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Med Clin North Am. 2001 Nov;85(6):1397-411.

How should we make the admission decision in community-acquired pneumonia?

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Department of Biomedical Informatics, Vanderbilt University, Nashville, Tennessee, USA.


The spectrum of pneumonia patients ranges from only slightly compromised patients to patients who require life-sustaining measures. Admission decision support algorithms usually are not required for patients at either end of the spectrum. For patients presenting with intermediate severity of illness, decision support algorithms have shown that they can support clinicians in the admission decision and complement the clinicians' experience and clinical judgment with an objective tool. Clinical information systems may help overcome the existing obstacles to successful implementation. Successful guideline implementation in a clinical setting includes strategies that target not only the disease, but also include other forces that significantly influence the admission decision. Shared decision making and better managing of patients' expectations about treatment and prognosis need to be incorporated in the overall admission decision. The availability of improved outpatient management, such as outpatient intravenous antibiotic treatment and home health care, and a change in physicians' perspectives and patients' expectations may help to increase the proportion of outpatient management without compromising the quality of care. Decision support tools for pneumonia are available and show promising results. Further studies are needed, however, that show the successful dissemination and clinical implementation during routine patient care. Studies are needed that assess the impact of guidelines and prediction rules on patient outcomes. As the example of the PSI shows, the development, implementation, and dissemination of admission decision support systems is not a revolutionary, but a stepwise, evolutionary process that requires many years of research.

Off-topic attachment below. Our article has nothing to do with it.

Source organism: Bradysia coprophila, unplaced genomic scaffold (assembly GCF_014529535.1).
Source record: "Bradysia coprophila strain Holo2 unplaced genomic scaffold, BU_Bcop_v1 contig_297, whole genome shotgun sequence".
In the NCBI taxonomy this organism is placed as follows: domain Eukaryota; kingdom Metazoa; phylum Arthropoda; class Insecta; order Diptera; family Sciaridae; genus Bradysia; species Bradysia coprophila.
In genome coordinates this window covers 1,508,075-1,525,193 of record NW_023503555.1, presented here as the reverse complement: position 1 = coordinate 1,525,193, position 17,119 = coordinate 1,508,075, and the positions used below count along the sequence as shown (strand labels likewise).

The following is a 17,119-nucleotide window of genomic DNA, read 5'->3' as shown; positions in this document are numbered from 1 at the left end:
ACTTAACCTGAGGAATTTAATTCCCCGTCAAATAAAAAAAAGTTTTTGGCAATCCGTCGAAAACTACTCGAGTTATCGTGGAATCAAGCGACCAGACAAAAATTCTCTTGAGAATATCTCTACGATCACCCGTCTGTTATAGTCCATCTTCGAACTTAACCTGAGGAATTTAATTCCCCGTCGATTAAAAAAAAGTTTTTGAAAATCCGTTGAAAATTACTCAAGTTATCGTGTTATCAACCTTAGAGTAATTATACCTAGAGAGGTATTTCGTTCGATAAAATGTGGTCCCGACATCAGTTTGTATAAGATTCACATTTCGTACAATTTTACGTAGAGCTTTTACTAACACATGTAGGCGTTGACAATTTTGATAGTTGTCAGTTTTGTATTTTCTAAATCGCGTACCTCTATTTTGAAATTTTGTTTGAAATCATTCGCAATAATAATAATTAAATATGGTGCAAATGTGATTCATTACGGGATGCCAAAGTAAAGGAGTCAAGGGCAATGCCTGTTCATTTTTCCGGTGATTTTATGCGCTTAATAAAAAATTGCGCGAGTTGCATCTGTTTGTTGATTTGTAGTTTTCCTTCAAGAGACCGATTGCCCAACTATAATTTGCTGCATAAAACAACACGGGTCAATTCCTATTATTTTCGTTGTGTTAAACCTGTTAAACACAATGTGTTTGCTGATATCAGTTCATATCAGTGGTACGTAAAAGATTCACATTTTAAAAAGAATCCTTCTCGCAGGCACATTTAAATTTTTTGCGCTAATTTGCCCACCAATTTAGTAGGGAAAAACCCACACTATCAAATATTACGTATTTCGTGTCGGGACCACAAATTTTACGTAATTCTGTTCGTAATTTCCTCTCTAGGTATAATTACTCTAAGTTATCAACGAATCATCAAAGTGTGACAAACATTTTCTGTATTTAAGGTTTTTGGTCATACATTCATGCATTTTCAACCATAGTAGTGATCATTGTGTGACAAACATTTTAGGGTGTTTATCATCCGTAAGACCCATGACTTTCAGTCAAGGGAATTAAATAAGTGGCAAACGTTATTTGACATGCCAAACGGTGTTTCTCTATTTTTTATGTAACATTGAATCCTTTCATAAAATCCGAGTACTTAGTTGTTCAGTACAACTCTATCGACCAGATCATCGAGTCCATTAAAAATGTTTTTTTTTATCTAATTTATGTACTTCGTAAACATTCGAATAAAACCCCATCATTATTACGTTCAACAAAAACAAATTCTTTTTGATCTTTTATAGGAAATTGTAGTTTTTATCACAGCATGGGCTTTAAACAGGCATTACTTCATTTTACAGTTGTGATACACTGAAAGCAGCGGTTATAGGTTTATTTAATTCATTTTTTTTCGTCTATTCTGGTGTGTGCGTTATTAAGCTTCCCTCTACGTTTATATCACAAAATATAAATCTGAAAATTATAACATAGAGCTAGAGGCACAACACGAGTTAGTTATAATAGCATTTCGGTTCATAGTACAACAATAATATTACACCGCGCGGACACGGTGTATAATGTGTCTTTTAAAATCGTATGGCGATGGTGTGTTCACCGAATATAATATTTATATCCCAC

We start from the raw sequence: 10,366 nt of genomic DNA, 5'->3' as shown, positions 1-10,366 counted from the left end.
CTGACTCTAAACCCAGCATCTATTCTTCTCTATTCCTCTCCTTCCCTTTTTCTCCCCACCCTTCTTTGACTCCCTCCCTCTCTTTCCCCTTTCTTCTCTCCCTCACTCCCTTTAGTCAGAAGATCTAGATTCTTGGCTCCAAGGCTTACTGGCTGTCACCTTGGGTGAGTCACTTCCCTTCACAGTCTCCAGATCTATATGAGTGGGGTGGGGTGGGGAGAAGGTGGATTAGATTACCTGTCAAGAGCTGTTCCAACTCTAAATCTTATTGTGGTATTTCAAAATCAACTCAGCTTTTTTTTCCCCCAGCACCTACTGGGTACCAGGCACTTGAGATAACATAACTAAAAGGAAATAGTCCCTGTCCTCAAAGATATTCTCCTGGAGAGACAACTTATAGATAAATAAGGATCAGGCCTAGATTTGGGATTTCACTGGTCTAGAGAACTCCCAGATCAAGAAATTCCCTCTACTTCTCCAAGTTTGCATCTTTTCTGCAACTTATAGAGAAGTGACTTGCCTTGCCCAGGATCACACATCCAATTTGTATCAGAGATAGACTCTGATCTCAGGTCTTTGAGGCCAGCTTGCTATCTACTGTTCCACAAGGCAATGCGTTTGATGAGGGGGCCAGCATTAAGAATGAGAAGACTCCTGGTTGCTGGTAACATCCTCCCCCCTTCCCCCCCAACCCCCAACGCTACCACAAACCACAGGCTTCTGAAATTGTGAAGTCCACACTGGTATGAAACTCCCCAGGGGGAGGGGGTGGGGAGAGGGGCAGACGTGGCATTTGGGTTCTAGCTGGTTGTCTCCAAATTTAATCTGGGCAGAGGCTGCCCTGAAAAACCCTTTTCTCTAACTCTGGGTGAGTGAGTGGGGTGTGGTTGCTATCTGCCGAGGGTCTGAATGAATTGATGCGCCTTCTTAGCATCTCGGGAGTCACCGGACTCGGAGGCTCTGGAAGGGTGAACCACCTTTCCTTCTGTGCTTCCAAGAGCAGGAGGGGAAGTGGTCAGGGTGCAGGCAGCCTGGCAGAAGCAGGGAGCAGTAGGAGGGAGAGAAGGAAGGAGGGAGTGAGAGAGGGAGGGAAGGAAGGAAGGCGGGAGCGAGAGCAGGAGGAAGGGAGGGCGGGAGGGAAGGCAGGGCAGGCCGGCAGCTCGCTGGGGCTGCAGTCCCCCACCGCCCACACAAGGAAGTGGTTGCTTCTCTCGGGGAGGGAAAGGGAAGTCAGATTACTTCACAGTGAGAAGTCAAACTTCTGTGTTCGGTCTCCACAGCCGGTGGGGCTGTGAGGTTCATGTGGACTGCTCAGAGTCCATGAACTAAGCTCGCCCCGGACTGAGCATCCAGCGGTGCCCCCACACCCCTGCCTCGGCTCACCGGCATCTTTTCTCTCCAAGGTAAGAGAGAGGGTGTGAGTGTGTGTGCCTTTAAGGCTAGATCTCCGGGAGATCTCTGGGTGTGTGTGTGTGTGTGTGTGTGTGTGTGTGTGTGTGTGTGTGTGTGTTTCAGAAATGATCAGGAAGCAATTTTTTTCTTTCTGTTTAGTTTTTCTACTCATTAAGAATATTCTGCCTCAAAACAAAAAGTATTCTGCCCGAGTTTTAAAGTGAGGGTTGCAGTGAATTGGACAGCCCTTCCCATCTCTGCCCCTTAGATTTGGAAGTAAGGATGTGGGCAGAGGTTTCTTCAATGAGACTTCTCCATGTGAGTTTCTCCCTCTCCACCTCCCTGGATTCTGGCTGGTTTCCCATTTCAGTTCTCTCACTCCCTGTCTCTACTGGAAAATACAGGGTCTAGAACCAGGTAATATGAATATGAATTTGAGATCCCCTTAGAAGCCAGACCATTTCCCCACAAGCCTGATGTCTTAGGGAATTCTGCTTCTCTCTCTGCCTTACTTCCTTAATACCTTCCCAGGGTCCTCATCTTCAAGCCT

[Indexed for MEDLINE]

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